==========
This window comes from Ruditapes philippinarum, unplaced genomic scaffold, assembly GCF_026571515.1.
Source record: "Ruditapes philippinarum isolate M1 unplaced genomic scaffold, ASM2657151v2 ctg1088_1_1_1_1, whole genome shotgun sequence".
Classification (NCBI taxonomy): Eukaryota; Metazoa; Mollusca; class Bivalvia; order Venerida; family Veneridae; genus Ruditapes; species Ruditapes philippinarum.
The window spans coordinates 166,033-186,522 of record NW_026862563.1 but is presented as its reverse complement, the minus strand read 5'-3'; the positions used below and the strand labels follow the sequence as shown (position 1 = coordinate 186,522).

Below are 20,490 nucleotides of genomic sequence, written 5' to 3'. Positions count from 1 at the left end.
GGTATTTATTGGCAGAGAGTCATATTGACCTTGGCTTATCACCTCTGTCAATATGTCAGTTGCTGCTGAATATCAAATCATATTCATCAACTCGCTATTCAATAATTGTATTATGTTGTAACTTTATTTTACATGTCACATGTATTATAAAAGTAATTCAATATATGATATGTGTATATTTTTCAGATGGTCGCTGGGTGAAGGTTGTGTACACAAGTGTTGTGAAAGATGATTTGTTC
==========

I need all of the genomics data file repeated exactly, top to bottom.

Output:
This window comes from Ruditapes philippinarum, unplaced genomic scaffold, assembly GCF_026571515.1.
Source record: "Ruditapes philippinarum isolate M1 unplaced genomic scaffold, ASM2657151v2 ctg1088_1_1_1_1, whole genome shotgun sequence".
Classification (NCBI taxonomy): Eukaryota; Metazoa; Mollusca; class Bivalvia; order Venerida; family Veneridae; genus Ruditapes; species Ruditapes philippinarum.
The window spans coordinates 166,033-186,522 of record NW_026862563.1 but is presented as its reverse complement, the minus strand read 5'-3'; the positions used below and the strand labels follow the sequence as shown (position 1 = coordinate 186,522).

Below are 20,490 nucleotides of genomic sequence, written 5' to 3'. Positions count from 1 at the left end.
GGTATTTATTGGCAGAGAGTCATATTGACCTTGGCTTATCACCTCTGTCAATATGTCAGTTGCTGCTGAATATCAAATCATATTCATCAACTCGCTATTCAATAATTGTATTATGTTGTAACTTTATTTTACATGTCACATGTATTATAAAAGTAATTCAATATATGATATGTGTATATTTTTCAGATGGTCGCTGGGTGAAGGTTGTGTACACAAGTGTTGTGAAAGATGATTTGTTC